LONDON - Oil prices fell on Tuesday on expectations of an increase in U.S. crude inventories, but reports of a fall in Iranian oil exports helped limit losses.
Brent crude was down 80 cents a barrel at $79.98 by 0825 GMT. U.S. light crude was 60 cents lower at $71.18.
U.S. crude stockpiles are expected to have risen last week for the fourth straight week, by about 1.1 million barrels, according to a Reuters poll ahead of reports from the American Petroleum Institute (API) and the U.S. Department of Energy's Energy Information Administration (EIA).
U.S. oil production has increased steadily over the last five years, reaching a record high of 11.2 million barrels per day in the week to Oct. 5, EIA data showed.
But infrastructure within the biggest U.S. shale producing area, the Permian basin, has not kept pace with rising output, filling domestic tanks.
"Once pipelines and oil terminals are built connecting the Permian to the U.S. Gulf Coast, then there will be big step up in U.S. crude oil exports," Harry Tchilinguirian, oil strategist at French bank BNP Paribas told Reuters Global Oil Forum.
The API figures are due at 4:30 p.m. EDT (2030 GMT) with the EIA report following at 10:30 a.m. EDT (1430 GMT) on Wednesday.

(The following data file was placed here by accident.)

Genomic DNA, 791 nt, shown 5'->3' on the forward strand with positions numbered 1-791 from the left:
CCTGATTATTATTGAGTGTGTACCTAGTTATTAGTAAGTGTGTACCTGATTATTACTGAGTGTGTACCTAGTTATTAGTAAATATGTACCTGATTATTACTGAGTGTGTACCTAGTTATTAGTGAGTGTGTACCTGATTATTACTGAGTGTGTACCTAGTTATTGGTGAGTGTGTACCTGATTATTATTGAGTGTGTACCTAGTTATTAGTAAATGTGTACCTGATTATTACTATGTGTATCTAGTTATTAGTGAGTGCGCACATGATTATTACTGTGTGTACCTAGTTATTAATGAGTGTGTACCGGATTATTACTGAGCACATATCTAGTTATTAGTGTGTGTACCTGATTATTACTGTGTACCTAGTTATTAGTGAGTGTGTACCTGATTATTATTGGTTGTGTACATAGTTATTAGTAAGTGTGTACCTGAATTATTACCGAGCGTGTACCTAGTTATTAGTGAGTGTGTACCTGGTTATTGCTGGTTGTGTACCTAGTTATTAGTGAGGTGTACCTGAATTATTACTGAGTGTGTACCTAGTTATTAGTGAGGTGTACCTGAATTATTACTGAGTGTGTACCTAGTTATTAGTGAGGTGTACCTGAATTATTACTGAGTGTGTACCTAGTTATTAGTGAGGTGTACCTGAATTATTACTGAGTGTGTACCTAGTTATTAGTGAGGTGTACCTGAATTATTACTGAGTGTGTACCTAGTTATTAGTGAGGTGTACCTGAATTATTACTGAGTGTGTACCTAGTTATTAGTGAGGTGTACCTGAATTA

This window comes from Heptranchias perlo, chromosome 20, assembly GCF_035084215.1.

Balancing the U.S. data were reports that Iranian exports of crude oil are falling faster than expected ahead of new U.S. sanctions on Tehran from Nov. 4.
In the first two weeks of October, Iran exported 1.33 million barrels per day (bpd) of crude to countries including India, China and Turkey, according to Refinitiv Eikon data. That was down from 1.6 million bpd during the same period in September.
The October exports are a sharp drop from the 2.5 million bpd in April before U.S. President Donald Trump withdrew from a multilateral nuclear deal with Iran in May and ordered the re-imposition of economic sanctions on the country, the data showed.
The U.S. special envoy for Iran said on Monday the United States aims to cut Iran's oil sales to zero.
Meanwhile, OPEC Secretary General Mohammad Barkindo said on Tuesday that global spare oil capacity was shrinking, adding that producers and companies should increase their production capacities and invest more to meet current demand.
With the world's only sizable spare oil output capacity, Saudi Arabia is expected to export more to offset the loss of Iranian oil supply from the sanctions.
Geopolitical tensions caused by the disappearance of a Saudi Arabian journalist Jamal Khashoggi in Turkey also remain.
Saudi Arabia, the world's largest oil exporter, has denied it was responsible for the disappearance of Khashoggi.